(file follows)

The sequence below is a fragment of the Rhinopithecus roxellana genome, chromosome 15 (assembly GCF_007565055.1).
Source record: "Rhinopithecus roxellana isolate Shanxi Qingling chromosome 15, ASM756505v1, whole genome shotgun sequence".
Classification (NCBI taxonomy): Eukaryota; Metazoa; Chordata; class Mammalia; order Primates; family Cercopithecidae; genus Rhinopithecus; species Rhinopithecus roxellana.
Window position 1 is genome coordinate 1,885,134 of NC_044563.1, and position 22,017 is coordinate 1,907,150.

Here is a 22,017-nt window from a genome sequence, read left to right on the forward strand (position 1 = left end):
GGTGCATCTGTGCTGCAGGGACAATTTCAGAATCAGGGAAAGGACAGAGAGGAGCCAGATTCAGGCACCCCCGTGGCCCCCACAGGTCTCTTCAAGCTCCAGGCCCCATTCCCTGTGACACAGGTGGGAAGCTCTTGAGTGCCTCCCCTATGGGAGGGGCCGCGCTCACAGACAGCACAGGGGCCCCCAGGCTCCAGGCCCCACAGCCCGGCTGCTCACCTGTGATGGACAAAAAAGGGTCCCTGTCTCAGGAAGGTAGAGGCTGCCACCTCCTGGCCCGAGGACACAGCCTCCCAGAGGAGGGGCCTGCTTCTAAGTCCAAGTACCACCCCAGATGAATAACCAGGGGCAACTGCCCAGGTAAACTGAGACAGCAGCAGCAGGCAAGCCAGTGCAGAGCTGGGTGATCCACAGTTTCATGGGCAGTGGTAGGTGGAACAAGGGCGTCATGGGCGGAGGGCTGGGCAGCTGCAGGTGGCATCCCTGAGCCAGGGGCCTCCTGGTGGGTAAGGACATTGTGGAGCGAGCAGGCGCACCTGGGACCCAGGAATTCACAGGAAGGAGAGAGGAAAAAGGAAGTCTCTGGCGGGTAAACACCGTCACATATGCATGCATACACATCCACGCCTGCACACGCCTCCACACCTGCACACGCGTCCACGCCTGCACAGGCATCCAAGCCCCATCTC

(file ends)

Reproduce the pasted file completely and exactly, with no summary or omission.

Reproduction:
The sequence below is a fragment of the Rhinopithecus roxellana genome, chromosome 15 (assembly GCF_007565055.1).
Source record: "Rhinopithecus roxellana isolate Shanxi Qingling chromosome 15, ASM756505v1, whole genome shotgun sequence".
Classification (NCBI taxonomy): Eukaryota; Metazoa; Chordata; class Mammalia; order Primates; family Cercopithecidae; genus Rhinopithecus; species Rhinopithecus roxellana.
Window position 1 is genome coordinate 1,885,134 of NC_044563.1, and position 22,017 is coordinate 1,907,150.

Here is a 22,017-nt window from a genome sequence, read left to right on the forward strand (position 1 = left end):
GGTGCATCTGTGCTGCAGGGACAATTTCAGAATCAGGGAAAGGACAGAGAGGAGCCAGATTCAGGCACCCCCGTGGCCCCCACAGGTCTCTTCAAGCTCCAGGCCCCATTCCCTGTGACACAGGTGGGAAGCTCTTGAGTGCCTCCCCTATGGGAGGGGCCGCGCTCACAGACAGCACAGGGGCCCCCAGGCTCCAGGCCCCACAGCCCGGCTGCTCACCTGTGATGGACAAAAAAGGGTCCCTGTCTCAGGAAGGTAGAGGCTGCCACCTCCTGGCCCGAGGACACAGCCTCCCAGAGGAGGGGCCTGCTTCTAAGTCCAAGTACCACCCCAGATGAATAACCAGGGGCAACTGCCCAGGTAAACTGAGACAGCAGCAGCAGGCAAGCCAGTGCAGAGCTGGGTGATCCACAGTTTCATGGGCAGTGGTAGGTGGAACAAGGGCGTCATGGGCGGAGGGCTGGGCAGCTGCAGGTGGCATCCCTGAGCCAGGGGCCTCCTGGTGGGTAAGGACATTGTGGAGCGAGCAGGCGCACCTGGGACCCAGGAATTCACAGGAAGGAGAGAGGAAAAAGGAAGTCTCTGGCGGGTAAACACCGTCACATATGCATGCATACACATCCACGCCTGCACACGCCTCCACACCTGCACACGCGTCCACGCCTGCACAGGCATCCAAGCCCCATCTC